Racism and COVID-19 impacts: Professors discuss the connection in panel

The Chronicle

By Andrew Griffin

September 14, 2020

A Friday panel moderated by Thomas Williams, senior lecturing fellow the School of Law, focused on the relationship between racism and COVID-19—and the disease’s disproportionate effects on African Americans and other people of color.

After presenting a stark comparison of COVID-19 statistics in the United States and the rest of the world, Williams emphasized that impact is “not in the current moment” but will be informed by historic inequity, and that “we will see the repercussions of the impact now in the future.”

He highlighted the need for better data measurement focusing on racial data and historic trends of racial injustice.

The panelists were Keisha Bentley-Edwards, assistant professor in medicine and associate director of research at the Samuel DuBois Cook Center on Social Equity, and Jay Pearson, assistant professor in the Sanford School of Public Policy.

Pearson emphasized how racial hierarchies and bias are central to the American social order and national identity, and discussed the negative power of racism in worsening health outcomes.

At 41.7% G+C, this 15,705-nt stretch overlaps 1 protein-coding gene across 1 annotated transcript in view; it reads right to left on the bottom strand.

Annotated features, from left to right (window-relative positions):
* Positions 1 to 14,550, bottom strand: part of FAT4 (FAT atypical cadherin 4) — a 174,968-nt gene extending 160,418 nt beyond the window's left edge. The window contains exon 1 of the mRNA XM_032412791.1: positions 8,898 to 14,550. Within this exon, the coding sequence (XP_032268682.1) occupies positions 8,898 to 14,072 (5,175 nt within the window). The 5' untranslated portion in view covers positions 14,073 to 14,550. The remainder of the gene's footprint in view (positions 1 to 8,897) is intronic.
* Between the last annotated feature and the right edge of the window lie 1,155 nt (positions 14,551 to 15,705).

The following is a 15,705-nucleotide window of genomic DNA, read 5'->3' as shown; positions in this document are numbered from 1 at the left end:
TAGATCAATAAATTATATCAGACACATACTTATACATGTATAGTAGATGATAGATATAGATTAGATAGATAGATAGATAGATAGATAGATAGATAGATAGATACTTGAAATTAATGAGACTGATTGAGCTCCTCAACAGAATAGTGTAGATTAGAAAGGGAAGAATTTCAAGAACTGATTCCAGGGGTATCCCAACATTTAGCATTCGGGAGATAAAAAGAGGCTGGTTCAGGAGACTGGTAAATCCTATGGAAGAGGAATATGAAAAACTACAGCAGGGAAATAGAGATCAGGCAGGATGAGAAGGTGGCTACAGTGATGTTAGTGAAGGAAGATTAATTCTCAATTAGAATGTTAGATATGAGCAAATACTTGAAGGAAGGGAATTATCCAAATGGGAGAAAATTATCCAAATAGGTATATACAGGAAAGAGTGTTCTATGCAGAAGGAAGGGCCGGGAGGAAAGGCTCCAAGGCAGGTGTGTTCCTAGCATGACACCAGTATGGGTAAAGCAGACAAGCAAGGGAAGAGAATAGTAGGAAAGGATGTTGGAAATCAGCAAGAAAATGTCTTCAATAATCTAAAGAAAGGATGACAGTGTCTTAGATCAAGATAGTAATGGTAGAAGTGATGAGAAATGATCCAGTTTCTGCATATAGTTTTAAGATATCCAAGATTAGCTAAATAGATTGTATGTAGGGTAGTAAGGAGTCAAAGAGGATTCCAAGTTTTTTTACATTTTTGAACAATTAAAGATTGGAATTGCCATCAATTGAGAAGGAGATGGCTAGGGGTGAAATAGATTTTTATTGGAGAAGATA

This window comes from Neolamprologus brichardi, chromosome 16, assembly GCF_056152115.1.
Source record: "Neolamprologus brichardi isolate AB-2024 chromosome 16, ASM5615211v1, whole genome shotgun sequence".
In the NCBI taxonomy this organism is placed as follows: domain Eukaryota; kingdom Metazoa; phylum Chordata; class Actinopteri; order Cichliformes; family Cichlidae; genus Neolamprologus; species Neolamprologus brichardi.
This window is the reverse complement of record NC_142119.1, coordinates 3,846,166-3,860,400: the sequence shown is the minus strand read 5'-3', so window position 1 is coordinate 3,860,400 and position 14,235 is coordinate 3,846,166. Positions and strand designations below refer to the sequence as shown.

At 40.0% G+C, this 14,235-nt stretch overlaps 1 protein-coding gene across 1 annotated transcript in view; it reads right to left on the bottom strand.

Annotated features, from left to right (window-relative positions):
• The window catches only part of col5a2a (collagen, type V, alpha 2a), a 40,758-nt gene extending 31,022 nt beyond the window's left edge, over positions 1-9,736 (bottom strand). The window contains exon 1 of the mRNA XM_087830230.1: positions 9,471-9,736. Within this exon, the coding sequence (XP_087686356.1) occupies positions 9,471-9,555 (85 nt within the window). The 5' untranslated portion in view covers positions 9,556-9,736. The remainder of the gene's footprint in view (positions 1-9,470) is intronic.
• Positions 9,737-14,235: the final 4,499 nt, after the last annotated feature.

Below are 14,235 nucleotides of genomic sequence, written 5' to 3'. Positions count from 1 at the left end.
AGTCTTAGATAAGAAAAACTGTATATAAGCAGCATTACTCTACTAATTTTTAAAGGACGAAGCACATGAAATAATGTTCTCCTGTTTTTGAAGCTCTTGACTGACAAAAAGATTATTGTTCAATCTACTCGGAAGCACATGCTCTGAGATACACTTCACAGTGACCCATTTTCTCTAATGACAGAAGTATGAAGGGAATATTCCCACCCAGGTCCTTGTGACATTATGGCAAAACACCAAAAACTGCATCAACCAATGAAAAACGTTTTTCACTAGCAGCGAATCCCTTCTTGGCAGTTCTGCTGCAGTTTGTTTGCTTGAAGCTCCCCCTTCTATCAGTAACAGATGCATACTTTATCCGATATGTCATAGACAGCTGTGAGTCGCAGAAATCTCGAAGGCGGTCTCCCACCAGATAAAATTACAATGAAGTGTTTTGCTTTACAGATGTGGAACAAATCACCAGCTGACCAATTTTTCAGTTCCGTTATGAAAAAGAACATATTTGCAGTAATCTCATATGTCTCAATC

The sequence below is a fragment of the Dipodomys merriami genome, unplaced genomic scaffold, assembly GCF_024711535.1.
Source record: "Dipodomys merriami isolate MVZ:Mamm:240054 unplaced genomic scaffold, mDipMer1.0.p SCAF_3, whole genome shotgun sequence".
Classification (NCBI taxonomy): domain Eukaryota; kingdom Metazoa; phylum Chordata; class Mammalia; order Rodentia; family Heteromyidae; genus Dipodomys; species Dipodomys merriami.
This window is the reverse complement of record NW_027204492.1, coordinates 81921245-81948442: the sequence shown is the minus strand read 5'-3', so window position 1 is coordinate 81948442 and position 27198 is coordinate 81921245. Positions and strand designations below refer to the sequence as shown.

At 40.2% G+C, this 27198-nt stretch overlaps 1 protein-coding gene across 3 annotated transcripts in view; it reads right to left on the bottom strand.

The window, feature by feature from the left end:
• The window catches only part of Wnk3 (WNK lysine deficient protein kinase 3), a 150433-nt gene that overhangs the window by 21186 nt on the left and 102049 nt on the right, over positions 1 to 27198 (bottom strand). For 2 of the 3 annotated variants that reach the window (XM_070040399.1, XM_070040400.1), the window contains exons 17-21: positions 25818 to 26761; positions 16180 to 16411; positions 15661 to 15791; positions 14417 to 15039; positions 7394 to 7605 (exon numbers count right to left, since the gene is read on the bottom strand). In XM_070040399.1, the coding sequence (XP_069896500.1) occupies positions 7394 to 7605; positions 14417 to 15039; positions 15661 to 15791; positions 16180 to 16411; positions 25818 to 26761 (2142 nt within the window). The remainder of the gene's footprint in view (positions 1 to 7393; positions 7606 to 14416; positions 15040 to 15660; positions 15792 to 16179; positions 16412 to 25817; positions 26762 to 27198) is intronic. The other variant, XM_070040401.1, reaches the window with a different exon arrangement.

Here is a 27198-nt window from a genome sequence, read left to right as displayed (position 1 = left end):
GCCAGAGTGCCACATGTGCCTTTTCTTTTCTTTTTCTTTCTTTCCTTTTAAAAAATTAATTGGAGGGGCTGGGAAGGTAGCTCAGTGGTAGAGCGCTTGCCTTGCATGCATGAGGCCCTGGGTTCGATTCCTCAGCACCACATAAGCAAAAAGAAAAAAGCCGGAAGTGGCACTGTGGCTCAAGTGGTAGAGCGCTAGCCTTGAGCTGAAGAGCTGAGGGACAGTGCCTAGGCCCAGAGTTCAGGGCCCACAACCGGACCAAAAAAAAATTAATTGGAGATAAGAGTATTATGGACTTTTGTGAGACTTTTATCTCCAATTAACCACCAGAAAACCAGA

“Given that racial categorization in the US context is a social, not a biological construct, each of the proposed proximal risk factors are themselves the result of a persistent and pernicious structurally racist society,” Pearson said. “And many of the comorbidities that have been cited and that are associated with increased risk for COVID-19 and greater health impact once COVID-19 is contracted, are similarly, the result of social and psychological stress and distress from being relegated to inferior positions in a fundamentally racist society and struggling to be seen and valued as a full human in that same society.”

Bentley-Edwards added that comorbidities such as diabetes, hypertension and asthma are prevalent in African American and Latinx communities. Even when this prevalence is similar to white community members, however, African Americans are still dying at a disproportionate rate.